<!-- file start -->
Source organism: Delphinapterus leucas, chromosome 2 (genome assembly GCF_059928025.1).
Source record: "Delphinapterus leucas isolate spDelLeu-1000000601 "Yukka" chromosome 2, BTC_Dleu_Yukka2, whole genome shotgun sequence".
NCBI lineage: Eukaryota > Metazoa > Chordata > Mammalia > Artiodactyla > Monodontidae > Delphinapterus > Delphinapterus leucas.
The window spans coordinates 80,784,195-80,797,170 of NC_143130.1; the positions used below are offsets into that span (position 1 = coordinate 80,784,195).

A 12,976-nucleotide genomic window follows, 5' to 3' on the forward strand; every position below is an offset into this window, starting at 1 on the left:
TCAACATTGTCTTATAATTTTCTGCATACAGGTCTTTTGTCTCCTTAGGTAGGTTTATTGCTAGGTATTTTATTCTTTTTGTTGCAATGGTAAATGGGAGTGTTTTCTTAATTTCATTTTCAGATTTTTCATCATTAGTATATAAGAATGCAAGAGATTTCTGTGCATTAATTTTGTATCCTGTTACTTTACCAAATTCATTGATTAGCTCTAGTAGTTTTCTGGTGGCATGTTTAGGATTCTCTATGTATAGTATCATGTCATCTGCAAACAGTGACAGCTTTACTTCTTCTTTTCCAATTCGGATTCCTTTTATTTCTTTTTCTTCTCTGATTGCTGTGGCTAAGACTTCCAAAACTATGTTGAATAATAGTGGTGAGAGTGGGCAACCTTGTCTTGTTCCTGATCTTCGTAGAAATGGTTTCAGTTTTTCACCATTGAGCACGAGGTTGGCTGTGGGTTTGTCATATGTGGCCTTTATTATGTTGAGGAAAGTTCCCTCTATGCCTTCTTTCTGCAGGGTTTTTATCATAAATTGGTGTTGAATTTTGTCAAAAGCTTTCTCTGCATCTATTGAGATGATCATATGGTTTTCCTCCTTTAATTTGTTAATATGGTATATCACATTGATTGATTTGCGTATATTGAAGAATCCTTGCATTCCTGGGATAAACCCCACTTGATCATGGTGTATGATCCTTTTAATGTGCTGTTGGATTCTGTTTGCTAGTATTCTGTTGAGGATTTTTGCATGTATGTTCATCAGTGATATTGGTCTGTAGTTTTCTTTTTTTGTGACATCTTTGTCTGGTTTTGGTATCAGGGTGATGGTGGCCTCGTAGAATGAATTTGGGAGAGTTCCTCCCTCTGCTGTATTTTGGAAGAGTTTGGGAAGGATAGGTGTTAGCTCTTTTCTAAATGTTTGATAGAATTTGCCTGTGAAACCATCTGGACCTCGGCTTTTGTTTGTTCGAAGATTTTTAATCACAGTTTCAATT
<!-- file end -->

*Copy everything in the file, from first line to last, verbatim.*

Source organism: Delphinapterus leucas, chromosome 2 (genome assembly GCF_059928025.1).
Source record: "Delphinapterus leucas isolate spDelLeu-1000000601 "Yukka" chromosome 2, BTC_Dleu_Yukka2, whole genome shotgun sequence".
NCBI lineage: Eukaryota > Metazoa > Chordata > Mammalia > Artiodactyla > Monodontidae > Delphinapterus > Delphinapterus leucas.
The window spans coordinates 80,784,195-80,797,170 of NC_143130.1; the positions used below are offsets into that span (position 1 = coordinate 80,784,195).

A 12,976-nucleotide genomic window follows, 5' to 3' on the forward strand; every position below is an offset into this window, starting at 1 on the left:
TCAACATTGTCTTATAATTTTCTGCATACAGGTCTTTTGTCTCCTTAGGTAGGTTTATTGCTAGGTATTTTATTCTTTTTGTTGCAATGGTAAATGGGAGTGTTTTCTTAATTTCATTTTCAGATTTTTCATCATTAGTATATAAGAATGCAAGAGATTTCTGTGCATTAATTTTGTATCCTGTTACTTTACCAAATTCATTGATTAGCTCTAGTAGTTTTCTGGTGGCATGTTTAGGATTCTCTATGTATAGTATCATGTCATCTGCAAACAGTGACAGCTTTACTTCTTCTTTTCCAATTCGGATTCCTTTTATTTCTTTTTCTTCTCTGATTGCTGTGGCTAAGACTTCCAAAACTATGTTGAATAATAGTGGTGAGAGTGGGCAACCTTGTCTTGTTCCTGATCTTCGTAGAAATGGTTTCAGTTTTTCACCATTGAGCACGAGGTTGGCTGTGGGTTTGTCATATGTGGCCTTTATTATGTTGAGGAAAGTTCCCTCTATGCCTTCTTTCTGCAGGGTTTTTATCATAAATTGGTGTTGAATTTTGTCAAAAGCTTTCTCTGCATCTATTGAGATGATCATATGGTTTTCCTCCTTTAATTTGTTAATATGGTATATCACATTGATTGATTTGCGTATATTGAAGAATCCTTGCATTCCTGGGATAAACCCCACTTGATCATGGTGTATGATCCTTTTAATGTGCTGTTGGATTCTGTTTGCTAGTATTCTGTTGAGGATTTTTGCATGTATGTTCATCAGTGATATTGGTCTGTAGTTTTCTTTTTTTGTGACATCTTTGTCTGGTTTTGGTATCAGGGTGATGGTGGCCTCGTAGAATGAATTTGGGAGAGTTCCTCCCTCTGCTGTATTTTGGAAGAGTTTGGGAAGGATAGGTGTTAGCTCTTTTCTAAATGTTTGATAGAATTTGCCTGTGAAACCATCTGGACCTCGGCTTTTGTTTGTTCGAAGATTTTTAATCACAGTTTCAATT